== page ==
Erdogan: Turkey to start process for Finland's NATO membership
Turkey agrees to start process for Finland's NATO membership, Erdogan says
From CNN's Amy Cassidy and Yusuf Gezer
Turkey has decided to start the process of ratifying Finland's accession to NATO, Turkish President Recep Tayyip Erdogan said at a news conference in Ankara Friday.
"We have decided to start the parliamentary ratification process of Finland's NATO Accession Protocol," Erdogan said.
Finland — along with Sweden — both announced their intention to join NATO in May, after Russia’s invasion of Ukraine caused a sudden shift in attitudes toward joining the bloc.
Erdogan said he believes NATO "will become even stronger through Finland's membership" and "will play a more efficient role in preserving global security and stability."
"With the completion of the ratification process, our relationships with Finland will be fortified on the grounds of NATO Alliance," he said.
Ukraine says Russia has built up defenses in Crimea
From CNN's Tim Lister and Olga Voitovych
Ukrainian intelligence says Russia has created a powerful defensive grouping in the annexed territory of Crimea.
Vadym Skibitskyi, deputy head of Defense Intelligence of Ukraine's Ministry of Defense, said the "Russians have created a defense group on the temporarily occupied Crimean peninsula and are preparing for defensive actions."
"The infrastructure on the temporarily occupied peninsula is maintained in combat readiness. A powerful land and aviation component is deployed in Crimea. For example, there are about 90 combat aircrafts and 60 combat helicopters," Skibitskyi said.
"A defense group has been created, which is taking measures to equip fortifications and the defense line," he told Ukrainian television.
Remember: Ukraine has frequently said that it intends to reclaim all Russian-occupied territory, including Crimea, which was annexed by Russia after a so-called referendum in 2014 that was slammed by Ukraine and most of the world as illegitimate. Troops, dubbed “little green men,” had poured over the border from Russia into the peninsula ahead of the annexation.
Meanwhile, satellite imagery has shown the creation of extensive trench systems in the region.
"They are preparing for defensive actions on the territory of the peninsula," said Skibitskyi, and "have chosen the most dangerous areas where a sea landing operation may be conducted, and now they are preparing defensive lines there."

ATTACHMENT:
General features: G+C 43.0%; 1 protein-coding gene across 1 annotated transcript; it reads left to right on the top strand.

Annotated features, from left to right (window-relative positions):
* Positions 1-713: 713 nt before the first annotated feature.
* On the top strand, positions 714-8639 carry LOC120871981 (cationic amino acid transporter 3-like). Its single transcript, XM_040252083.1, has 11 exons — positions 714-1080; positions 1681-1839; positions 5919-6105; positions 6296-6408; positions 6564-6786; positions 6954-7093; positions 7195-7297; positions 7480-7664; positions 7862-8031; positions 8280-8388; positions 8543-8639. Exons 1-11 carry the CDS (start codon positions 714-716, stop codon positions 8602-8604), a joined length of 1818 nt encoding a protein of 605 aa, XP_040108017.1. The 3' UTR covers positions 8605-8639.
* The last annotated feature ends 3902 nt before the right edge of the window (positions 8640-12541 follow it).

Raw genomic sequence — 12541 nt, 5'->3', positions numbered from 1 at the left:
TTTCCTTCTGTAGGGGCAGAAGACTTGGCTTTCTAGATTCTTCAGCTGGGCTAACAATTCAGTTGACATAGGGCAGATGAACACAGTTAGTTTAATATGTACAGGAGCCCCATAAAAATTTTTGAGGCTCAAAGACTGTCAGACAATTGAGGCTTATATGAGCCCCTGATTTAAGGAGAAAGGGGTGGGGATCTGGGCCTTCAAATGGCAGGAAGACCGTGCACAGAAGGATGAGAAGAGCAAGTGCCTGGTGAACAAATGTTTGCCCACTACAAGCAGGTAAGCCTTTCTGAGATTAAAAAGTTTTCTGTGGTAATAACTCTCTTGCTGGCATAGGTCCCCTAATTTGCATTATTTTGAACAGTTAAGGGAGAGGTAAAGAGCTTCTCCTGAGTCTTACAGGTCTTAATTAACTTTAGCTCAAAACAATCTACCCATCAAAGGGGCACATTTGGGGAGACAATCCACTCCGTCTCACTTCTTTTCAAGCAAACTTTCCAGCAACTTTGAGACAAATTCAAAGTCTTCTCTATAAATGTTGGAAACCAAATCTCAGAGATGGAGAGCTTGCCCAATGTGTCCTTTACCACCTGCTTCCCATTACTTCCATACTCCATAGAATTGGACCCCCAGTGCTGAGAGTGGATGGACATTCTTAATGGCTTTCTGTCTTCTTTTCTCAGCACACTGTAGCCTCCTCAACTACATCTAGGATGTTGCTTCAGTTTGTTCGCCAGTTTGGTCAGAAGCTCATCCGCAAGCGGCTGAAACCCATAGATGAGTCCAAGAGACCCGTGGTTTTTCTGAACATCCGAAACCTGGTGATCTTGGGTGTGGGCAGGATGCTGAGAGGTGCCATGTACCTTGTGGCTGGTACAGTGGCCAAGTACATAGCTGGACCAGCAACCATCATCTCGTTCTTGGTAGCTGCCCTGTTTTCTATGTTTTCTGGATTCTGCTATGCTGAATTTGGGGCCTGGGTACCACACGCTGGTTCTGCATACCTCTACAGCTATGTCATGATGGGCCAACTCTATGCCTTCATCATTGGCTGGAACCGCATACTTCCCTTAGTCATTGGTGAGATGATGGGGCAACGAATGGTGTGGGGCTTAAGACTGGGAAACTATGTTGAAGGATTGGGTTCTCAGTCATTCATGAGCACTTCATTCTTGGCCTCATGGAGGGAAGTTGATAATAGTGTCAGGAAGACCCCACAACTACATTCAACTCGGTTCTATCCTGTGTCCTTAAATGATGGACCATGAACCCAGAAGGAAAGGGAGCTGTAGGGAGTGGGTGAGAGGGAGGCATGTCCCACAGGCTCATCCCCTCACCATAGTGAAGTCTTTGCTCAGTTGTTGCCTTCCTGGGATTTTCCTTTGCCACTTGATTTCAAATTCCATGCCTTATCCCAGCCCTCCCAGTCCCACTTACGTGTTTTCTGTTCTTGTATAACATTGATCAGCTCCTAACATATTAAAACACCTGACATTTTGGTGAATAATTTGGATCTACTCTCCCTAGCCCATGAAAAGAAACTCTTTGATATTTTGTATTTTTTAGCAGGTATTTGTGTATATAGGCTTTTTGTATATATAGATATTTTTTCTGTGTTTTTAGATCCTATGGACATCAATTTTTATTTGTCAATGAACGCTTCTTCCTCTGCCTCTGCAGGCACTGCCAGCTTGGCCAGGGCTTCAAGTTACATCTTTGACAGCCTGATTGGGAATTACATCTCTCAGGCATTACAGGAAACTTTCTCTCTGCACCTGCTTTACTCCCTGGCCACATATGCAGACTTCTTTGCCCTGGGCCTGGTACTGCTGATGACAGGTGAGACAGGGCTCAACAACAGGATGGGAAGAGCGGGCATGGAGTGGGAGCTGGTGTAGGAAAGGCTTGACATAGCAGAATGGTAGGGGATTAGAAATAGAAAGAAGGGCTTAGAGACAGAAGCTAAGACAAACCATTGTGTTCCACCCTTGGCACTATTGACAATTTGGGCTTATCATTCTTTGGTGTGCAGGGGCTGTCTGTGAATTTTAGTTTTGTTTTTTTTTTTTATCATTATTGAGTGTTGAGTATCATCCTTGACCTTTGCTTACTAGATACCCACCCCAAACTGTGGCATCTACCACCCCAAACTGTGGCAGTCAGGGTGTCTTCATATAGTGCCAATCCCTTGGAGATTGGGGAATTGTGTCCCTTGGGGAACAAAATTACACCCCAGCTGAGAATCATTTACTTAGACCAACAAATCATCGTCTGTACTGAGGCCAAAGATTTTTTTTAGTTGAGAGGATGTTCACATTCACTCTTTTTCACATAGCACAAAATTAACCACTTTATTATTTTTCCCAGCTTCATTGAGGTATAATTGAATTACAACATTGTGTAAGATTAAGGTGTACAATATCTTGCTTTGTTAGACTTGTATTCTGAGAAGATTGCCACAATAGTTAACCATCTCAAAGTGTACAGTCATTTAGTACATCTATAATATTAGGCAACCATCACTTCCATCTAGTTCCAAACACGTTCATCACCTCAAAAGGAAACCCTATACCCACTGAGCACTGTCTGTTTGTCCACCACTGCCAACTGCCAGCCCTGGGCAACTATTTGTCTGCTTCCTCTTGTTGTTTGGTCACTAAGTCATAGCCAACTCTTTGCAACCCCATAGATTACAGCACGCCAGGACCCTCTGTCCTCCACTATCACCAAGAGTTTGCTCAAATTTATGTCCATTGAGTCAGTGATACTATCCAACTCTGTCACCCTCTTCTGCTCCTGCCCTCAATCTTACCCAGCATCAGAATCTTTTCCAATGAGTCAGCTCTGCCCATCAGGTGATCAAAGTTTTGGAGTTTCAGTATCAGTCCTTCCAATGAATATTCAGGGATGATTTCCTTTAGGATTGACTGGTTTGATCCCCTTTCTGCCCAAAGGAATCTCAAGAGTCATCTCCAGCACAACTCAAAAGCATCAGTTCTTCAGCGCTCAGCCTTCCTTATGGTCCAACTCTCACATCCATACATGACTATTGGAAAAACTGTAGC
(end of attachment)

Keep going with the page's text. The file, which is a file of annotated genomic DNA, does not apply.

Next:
Russian defense minister presents awards to pilots involved in drone incident
From CNN's Tim Lister and Anna Chernova
Russian Minister of Defense Sergei Shoigu has presented state awards to the pilots of the combat aircraft involved in the incident Tuesday over the Black Sea that led to the downing of a US military drone into the water.
The Russian Defense Ministry said that the pilots of the Su-27 aircraft had "prevented the violation by the American MQ-9 unmanned aerial vehicle of the borders of the area of the temporary regime for the use of airspace, established for the purpose of conducting a special military operation," Russia's term for its full-scale invasion of Ukraine.
The ministry said that "in order to identify the intruder, fighters from the air defense forces on duty were dispatched."
"As a result of sharp maneuvering ... the MQ-9 unmanned aerial vehicle went into uncontrolled flight with a loss of altitude and collided with the water surface," the ministry said on Telegram. "The Russian fighters did not use airborne weapons, did not come into contact with the unmanned aerial vehicle and returned safely to their base airfield."
Footage released by the US military on Thursday shows the Russian fighter jets rapidly approaching the drone, pouring fuel on it, and appearing to damage the drone’s propeller. The US was forced to take the drone down over the Black Sea after the impact made it effectively inoperable, officials said.
Putin and Xi will discuss Ukraine and agree to deepen relations during talks next week, Putin adviser says
From CNN’s Uliana Pavlova and Lindsay Isaac
Russia and China are planning to strengthen relations and agree to a plan for developing further economic cooperation — with military cooperation also on the table — when the leaders of the two countries meet next week in Moscow.
Russian President Vladimir Putin and Chinese President Xi Jinping will sign documents attesting to the closer ties and also plan to discuss the war in Ukraine, according to Putin’s adviser on international relations, Yuri Ushakov.
In an interview with Russian state media TASS, Ushakov said “Moscow highly appreciates the balanced position of the Chinese leadership.”
Russian Minister of Defense Sergei Shoigu, as well as the head of the Federal Service for Military-Technical Cooperation, Dmitry Shugaev, will take part in the discussions around “military-technical cooperation,” Ushakov said.
“Russia and China are satisfied with the highest level of relations that continue to develop, Xi Jinping's visit to Moscow will give them a new impetus,” he added.
The leaders will each publish articles in Russian and Chinese media respectively to “express their assessments of relations” between the nations following the talks. Xi’s visit is expected to be straightforward with “no additional protocol,” according to TASS.